Texas spiny lizards: The best close-up video you will ever see

Texas spiny lizards are quite common around here – though, as with many other species, we don’t see as many as we used to, and actually we hear them more often than we see them. In the summer, when we’re outside, they will rustle away from us in the undergrowth or skitter up the nearest tree, their immensely long claws making little ticking sounds on the bark. Many people, locally, call them “tree lizards”.

The adult spiny lizards we see in our backyard are typically about 10” (25 cm) from nose to tail-tip, and a lot of that length is tail – they have very long, thin, tails. Their variegated gray, white, black, and brown scales are perfect camouflage against the live oaks and they can be hard to spot when they’re not moving. We have a video clip of a wren almost landing on a spiny lizard who was sunning herself on a live oak stump.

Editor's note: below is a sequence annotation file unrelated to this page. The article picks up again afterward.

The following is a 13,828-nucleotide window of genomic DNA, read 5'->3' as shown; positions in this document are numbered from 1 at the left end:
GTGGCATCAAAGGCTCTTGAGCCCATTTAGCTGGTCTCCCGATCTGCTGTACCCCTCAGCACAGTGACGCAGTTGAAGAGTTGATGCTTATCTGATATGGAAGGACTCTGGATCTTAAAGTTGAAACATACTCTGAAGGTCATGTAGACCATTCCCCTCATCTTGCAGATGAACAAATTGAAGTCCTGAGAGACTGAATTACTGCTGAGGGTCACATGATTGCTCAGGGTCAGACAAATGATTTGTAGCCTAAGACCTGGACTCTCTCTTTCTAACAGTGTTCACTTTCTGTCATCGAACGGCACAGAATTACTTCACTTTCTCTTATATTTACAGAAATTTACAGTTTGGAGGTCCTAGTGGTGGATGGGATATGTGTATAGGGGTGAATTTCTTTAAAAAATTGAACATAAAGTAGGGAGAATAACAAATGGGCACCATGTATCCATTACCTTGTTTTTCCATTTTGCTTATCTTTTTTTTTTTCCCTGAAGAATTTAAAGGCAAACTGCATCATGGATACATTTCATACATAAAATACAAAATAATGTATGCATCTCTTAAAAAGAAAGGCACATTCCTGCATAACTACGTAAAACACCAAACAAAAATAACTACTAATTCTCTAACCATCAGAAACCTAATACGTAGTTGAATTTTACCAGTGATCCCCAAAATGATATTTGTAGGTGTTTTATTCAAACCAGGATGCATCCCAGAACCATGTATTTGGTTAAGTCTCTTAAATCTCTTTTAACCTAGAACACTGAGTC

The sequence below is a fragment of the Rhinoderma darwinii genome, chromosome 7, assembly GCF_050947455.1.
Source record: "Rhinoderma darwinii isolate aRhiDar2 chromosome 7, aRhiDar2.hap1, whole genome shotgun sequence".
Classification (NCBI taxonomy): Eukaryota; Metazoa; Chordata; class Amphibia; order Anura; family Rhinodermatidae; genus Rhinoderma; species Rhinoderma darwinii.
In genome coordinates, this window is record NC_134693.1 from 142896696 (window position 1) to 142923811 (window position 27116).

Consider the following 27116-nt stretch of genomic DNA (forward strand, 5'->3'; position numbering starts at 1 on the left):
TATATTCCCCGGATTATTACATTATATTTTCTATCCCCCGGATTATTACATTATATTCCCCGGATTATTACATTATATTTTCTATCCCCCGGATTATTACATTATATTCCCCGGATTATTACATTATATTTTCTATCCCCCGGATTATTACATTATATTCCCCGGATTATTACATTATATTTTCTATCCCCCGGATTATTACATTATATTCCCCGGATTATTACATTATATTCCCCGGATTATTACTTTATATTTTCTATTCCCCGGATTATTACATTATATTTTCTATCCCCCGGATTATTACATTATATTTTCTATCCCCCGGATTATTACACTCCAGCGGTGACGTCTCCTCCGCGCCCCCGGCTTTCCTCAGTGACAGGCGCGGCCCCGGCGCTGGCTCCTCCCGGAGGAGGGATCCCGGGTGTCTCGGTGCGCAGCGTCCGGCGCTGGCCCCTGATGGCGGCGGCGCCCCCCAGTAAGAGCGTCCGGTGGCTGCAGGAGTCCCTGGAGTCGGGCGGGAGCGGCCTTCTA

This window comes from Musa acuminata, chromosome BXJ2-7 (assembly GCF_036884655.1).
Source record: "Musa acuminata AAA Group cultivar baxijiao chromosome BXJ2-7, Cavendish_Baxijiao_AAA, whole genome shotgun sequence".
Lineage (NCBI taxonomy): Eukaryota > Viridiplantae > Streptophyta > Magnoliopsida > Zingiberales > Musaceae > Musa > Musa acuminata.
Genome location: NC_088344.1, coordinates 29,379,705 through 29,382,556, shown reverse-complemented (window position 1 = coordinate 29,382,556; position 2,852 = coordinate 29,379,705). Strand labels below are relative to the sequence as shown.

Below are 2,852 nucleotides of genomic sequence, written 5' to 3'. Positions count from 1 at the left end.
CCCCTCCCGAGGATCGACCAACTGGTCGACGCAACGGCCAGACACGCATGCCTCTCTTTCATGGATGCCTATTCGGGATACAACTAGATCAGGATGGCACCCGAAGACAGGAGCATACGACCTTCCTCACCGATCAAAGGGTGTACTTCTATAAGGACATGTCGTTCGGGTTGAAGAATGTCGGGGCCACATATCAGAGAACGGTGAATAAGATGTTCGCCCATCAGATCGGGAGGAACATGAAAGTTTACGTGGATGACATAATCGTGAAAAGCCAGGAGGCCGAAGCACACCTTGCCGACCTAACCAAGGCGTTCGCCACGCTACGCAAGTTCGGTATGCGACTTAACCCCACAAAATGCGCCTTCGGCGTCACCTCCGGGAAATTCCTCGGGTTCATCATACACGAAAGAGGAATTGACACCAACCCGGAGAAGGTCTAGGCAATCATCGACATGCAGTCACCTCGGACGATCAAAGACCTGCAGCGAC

Spiny lizards eat bugs – insects, spiders, and any other creepy crawlies they can find. They are carnivores, like most lizard species.

Female spiny lizards lay up to 4 clutches of eggs each summer, as many as 30 eggs at a time, in holes that they dig out of soft earth and then invisibly cover over. The eggs hatch after about 60 days (our reference from the Texas Master Naturalists says 43 – 83 days; we don’t know what accounts for the surprisingly wide range).

This video is a compilation of lots of clips that we’ve recorded over the past month or so. Because spiny lizards often sit for a long time without moving we have been able to record some extraordinary close-ups. One of the things that we’ve found most interesting in watching the lizards like this is that their skin really is a little spiny. Geraldine F., one of our many scientifically minded live-stream observers, described them as “shaggy”. We can’t think of a better word.



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